Microcoaxial incision technique may offer better wound integrity

July 1, 2007

Bimanual phacoemulsification wounds allow significantly greater ingress of fluid from the ocular surface compared with a microcoaxial incision. Even with the smallest of clear corneal incisions, wound integrity is critical. Surgeons should always look for incision distortion at the end of the case and should not hesitate to suture if necessary.

Key Points

At the annual meeting of the American Society of Cataract and Refractive Surgery, Vaishali A. Vasavada, MD, presented a rabbit model study evaluating intraocular contamination from ingress of a topically applied suspension containing Staphylococcus epidermidis. A clinical trial also was undertaken investigating wound integrity by assessing trypan blue ingress. Dr. Vasavada's co-authors were Devarshi U. Gajjar, PhD, Deepak Pandita, MS, Abhay R. Vasavada, MS, FRCS (England), and M.R. Praveen, DO, all affiliated with Iladevi Cataract & IOL Research Centre.

In both studies, all wounds allowed some ingress. Entry into the anterior chamber, however, was significantly greater in the eyes with the bimanual incisions.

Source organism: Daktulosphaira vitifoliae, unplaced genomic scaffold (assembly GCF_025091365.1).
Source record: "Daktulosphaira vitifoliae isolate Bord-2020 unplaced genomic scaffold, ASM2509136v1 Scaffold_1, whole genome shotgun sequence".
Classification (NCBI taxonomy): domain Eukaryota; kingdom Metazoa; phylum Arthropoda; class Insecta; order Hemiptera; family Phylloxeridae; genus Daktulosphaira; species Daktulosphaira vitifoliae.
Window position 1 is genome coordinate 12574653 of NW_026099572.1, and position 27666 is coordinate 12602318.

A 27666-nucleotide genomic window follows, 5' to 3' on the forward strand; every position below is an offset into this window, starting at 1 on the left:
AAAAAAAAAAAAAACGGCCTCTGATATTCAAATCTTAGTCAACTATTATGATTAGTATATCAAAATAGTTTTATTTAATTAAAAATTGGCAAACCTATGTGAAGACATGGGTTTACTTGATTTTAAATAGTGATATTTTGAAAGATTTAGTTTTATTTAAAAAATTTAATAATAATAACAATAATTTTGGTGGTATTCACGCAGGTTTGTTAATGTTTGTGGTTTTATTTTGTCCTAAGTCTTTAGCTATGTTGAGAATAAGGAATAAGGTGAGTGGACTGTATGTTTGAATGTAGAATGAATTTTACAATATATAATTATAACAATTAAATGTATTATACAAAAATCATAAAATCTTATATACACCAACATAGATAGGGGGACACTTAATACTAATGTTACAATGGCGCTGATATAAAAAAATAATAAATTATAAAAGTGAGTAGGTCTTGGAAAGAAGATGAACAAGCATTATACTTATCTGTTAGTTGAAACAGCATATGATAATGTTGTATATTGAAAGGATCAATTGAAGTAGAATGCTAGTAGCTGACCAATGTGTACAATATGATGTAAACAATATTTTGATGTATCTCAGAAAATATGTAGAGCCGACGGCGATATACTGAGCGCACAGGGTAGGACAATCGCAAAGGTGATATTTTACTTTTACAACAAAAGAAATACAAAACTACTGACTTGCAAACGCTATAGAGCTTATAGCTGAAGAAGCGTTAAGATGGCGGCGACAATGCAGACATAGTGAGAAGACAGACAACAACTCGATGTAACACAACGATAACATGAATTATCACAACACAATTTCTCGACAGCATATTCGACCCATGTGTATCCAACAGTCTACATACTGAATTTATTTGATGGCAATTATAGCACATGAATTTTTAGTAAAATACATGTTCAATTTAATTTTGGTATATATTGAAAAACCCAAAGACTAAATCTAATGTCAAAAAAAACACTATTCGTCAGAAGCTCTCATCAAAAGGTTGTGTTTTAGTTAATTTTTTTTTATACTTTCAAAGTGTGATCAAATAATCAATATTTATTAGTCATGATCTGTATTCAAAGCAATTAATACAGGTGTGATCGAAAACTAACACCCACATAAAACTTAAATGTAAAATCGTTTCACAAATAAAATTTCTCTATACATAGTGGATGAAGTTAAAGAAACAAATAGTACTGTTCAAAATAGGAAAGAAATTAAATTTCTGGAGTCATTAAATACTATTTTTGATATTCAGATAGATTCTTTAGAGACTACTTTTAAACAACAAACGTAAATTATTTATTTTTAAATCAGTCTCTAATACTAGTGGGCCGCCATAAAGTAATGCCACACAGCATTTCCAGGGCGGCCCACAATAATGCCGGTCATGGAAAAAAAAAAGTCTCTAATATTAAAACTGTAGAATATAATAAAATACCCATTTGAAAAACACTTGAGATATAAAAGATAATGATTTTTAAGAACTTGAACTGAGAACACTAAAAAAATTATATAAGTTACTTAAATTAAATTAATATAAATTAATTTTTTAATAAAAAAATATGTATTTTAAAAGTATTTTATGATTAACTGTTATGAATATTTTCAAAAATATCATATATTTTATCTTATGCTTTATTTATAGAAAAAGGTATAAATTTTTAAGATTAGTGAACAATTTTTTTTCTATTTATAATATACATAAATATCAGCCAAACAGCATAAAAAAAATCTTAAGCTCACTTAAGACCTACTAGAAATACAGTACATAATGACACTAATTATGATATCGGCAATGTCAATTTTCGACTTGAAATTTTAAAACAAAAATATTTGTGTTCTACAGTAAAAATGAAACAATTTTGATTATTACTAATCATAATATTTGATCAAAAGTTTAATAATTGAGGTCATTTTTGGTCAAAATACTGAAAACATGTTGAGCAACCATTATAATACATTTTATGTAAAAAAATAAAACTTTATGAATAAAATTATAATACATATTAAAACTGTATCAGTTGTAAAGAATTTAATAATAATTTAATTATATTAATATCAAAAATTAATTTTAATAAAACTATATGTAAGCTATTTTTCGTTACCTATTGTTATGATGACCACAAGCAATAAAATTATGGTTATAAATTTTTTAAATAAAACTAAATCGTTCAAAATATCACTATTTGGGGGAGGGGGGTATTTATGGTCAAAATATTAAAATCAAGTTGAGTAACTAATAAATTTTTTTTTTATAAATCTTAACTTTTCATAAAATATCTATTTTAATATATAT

Wound integrity

Dr. Vasavada cited several previous studies that indicated that wound integrity is a greater problem with the bimanual wounds.

"We have shown previously in rabbits that bimanual incisions are subject to greater collagen damage compared with incisions operated on through a sleeved tip, and concerns that bimanual incisions have greater propensity for wound stress, thermal injury, and wound distortion have been raised by Weikert and Koch," she said. "In addition, other investigators have demonstrated greater wound leakage and India ink penetration with bimanual incisions compared with microcoaxial incisions.

"However, those are cadaver studies, and to our knowledge, our trial in patients undergoing cataract surgery is the first randomized clinical trial that compares ingress of extraocular fluid with these two clear corneal incision techniques," said Dr. Vasavada.

The researchers first undertook the rabbit model study, and based on those findings, they went a step further and investigated ocular surface fluid ingress using trypan blue as a quantifying tracer.

The clinical trial randomly assigned 60 eyes of 60 patients to undergo bimanual or microcoaxial phacoemulsification. All procedures were performed by a single surgeon using standardized techniques. A clear corneal, 2.2-mm, single-plane incision was constructed for microcoaxial phaco. The bimanual procedure was performed using a 1.2-mm incision for the phaco tip and a 1.4-mm incision for the irrigating chopper; both were clear corneal, single-plane incisions.